TABITHA

CHARMED

Even if you have enough money to do what you want, it’s still fun trying to get something for free. Especially something from the Nordie’s jewelry case.

“Can I see that one?” I ask, pointing to a Maya Brenner bracelet with chunky gold chains and a little coin with small stones of turquoise and coral. The other day I saw Alexa Chung wearing it on a blog.

The despondent saleslady unlocks the case. She looks like all the gloomy weather has soaked straight through to her soul. Either that or she’s been sprayed with a little too much Eau de Homeless on her walk to work. That could bum out anybody.

“Oh, and the earrings,” I say once she plunks the charm bracelet on the velvet pad on the counter. She turns to get them.

“No, not those.” I point. “The pearl ones. And that silver bracelet with the big chain links? And can I see the gold hoops? Thanks so much.” As the saleswoman sets out one thing after another, I smile sweetly. “Do you mind getting out that pendant necklace too? Sorry.”

“Which one?” She’s starting to get confused.

“It’s so hard to make up my mind here,” I say, holding up the gold hoops. “By the way, I love your blouse. It looks amazing on you.”

“It does?” She looks down at her navy-blue sheath as if seeing herself for the first time. I feel a little guilty for preying on her insecurities, but I guess on the plus side she looks happier now than she did five minutes ago.

“Jean, there’s someone on line three for you—Eric?” a woman from the Clinique counter calls over.

From the look on Jean’s face, it’s obvious Eric has been dodging her for weeks. His favorite activities are probably Nintendo, drinking Coors, and not returning the calls of women he’s had sex with. Jean is obviously one of them. Seeing her happy face, I remember feeling that excited when Brady used to call me. Now I just feel stuck in a loop of bad chitchat and sloppy make-out sessions. Sometimes, yes, we do the actual deed, but we’re usually drunk, so I don’t even know if it qualifies. It’s basically a formula of grabs, gropes, and insertions, all leading to an inevitably brief conclusion. I wouldn’t rank it as one of my all-time favorite activities. This trip to the mall would score way higher.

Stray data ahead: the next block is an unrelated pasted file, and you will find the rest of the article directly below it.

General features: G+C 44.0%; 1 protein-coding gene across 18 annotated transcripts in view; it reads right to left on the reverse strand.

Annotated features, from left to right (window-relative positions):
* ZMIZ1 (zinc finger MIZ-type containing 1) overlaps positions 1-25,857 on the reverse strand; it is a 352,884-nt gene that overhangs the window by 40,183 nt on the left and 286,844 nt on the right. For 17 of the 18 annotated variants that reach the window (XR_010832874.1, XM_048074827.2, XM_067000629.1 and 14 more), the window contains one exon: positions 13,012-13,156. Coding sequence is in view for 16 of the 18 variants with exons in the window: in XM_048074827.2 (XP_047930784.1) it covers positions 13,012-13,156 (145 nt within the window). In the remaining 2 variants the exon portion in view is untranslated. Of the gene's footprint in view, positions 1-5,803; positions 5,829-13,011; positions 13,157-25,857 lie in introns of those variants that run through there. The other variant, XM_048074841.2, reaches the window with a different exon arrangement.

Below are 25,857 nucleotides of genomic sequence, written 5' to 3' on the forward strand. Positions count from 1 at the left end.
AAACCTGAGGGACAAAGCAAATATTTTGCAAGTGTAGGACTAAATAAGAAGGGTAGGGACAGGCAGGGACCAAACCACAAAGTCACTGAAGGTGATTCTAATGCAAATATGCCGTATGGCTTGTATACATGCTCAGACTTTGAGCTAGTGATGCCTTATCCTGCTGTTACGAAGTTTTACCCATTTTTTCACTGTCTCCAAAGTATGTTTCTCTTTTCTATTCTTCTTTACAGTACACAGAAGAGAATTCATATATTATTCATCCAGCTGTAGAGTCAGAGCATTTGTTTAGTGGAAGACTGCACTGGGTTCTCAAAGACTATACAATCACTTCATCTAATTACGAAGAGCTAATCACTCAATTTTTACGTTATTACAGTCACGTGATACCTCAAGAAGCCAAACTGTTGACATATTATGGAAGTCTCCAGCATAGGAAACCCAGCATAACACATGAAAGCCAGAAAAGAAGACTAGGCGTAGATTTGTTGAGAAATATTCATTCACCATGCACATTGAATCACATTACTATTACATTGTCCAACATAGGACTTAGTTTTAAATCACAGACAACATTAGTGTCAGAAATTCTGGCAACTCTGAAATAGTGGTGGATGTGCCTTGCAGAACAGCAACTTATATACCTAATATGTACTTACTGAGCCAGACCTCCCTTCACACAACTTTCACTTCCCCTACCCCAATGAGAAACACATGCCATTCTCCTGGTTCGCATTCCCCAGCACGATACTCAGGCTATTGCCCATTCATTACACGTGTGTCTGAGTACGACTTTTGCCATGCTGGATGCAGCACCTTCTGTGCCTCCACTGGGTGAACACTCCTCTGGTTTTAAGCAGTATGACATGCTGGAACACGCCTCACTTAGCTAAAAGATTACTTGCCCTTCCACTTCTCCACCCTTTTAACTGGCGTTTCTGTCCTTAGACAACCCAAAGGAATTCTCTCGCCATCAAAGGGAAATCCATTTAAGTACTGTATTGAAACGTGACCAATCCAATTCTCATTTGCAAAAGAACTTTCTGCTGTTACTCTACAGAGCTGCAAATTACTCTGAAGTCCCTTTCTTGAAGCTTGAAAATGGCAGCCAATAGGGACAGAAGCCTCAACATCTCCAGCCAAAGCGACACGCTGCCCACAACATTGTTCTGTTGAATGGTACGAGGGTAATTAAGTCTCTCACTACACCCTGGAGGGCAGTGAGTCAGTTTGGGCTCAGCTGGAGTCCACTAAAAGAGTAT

“I’m with a customer. Tell him I’ll call him back,” Jean says, casting a disappointed eye my way.

“No, it’s cool.” I give her a knowing smile. “Go ahead. I’m fine.”

“I’ll be right back.” Jean nods appreciatively and goes to take the call. Jackpot.

“Hey, stranger!” Jean blurts into the phone. After a second she says, “Yeah, I love Ruth’s Chris!…” Then her shoulders slump. “I think I still have it. It was only a fifty-dollar gift certificate, though, so I’m not sure how big a dinner it will get us….”

He wants her to take him out to dinner with her gift certificate? Jesus. Jean needs to hang up on this guy and delete his number. But whatever—her low self-esteem is my good fortune. When she hangs up, I give her a little wave and say, “Thanks! I’ll come back later!” and stroll off. Leaving everything behind but the Maya Brenner bracelet.